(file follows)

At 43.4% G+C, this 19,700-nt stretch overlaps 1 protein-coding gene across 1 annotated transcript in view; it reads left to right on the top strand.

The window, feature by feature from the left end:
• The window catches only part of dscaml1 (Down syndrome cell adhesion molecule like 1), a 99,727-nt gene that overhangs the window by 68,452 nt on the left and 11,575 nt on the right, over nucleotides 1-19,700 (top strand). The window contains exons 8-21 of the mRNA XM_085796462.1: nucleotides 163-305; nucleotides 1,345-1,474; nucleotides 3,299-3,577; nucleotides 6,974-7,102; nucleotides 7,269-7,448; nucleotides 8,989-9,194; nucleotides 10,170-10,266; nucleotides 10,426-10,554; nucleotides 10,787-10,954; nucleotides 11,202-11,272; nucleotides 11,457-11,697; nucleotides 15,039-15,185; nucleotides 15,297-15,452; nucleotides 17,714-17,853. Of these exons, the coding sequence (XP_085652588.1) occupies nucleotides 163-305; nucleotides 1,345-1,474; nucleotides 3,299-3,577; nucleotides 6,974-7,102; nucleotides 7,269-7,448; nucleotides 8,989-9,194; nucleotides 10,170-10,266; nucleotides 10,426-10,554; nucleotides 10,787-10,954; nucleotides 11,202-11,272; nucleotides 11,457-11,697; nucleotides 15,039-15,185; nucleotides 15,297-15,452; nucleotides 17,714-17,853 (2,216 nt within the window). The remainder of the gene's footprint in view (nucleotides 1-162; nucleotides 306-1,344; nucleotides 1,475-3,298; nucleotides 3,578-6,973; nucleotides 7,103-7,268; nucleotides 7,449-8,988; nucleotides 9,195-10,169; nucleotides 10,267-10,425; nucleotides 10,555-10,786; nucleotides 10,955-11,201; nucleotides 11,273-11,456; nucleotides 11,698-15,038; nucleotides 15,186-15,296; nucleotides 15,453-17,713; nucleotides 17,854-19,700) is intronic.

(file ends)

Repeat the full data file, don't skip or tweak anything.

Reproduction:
At 43.4% G+C, this 19,700-nt stretch overlaps 1 protein-coding gene across 1 annotated transcript in view; it reads left to right on the top strand.

The window, feature by feature from the left end:
• The window catches only part of dscaml1 (Down syndrome cell adhesion molecule like 1), a 99,727-nt gene that overhangs the window by 68,452 nt on the left and 11,575 nt on the right, over nucleotides 1-19,700 (top strand). The window contains exons 8-21 of the mRNA XM_085796462.1: nucleotides 163-305; nucleotides 1,345-1,474; nucleotides 3,299-3,577; nucleotides 6,974-7,102; nucleotides 7,269-7,448; nucleotides 8,989-9,194; nucleotides 10,170-10,266; nucleotides 10,426-10,554; nucleotides 10,787-10,954; nucleotides 11,202-11,272; nucleotides 11,457-11,697; nucleotides 15,039-15,185; nucleotides 15,297-15,452; nucleotides 17,714-17,853. Of these exons, the coding sequence (XP_085652588.1) occupies nucleotides 163-305; nucleotides 1,345-1,474; nucleotides 3,299-3,577; nucleotides 6,974-7,102; nucleotides 7,269-7,448; nucleotides 8,989-9,194; nucleotides 10,170-10,266; nucleotides 10,426-10,554; nucleotides 10,787-10,954; nucleotides 11,202-11,272; nucleotides 11,457-11,697; nucleotides 15,039-15,185; nucleotides 15,297-15,452; nucleotides 17,714-17,853 (2,216 nt within the window). The remainder of the gene's footprint in view (nucleotides 1-162; nucleotides 306-1,344; nucleotides 1,475-3,298; nucleotides 3,578-6,973; nucleotides 7,103-7,268; nucleotides 7,449-8,988; nucleotides 9,195-10,169; nucleotides 10,267-10,425; nucleotides 10,555-10,786; nucleotides 10,955-11,201; nucleotides 11,273-11,456; nucleotides 11,698-15,038; nucleotides 15,186-15,296; nucleotides 15,453-17,713; nucleotides 17,854-19,700) is intronic.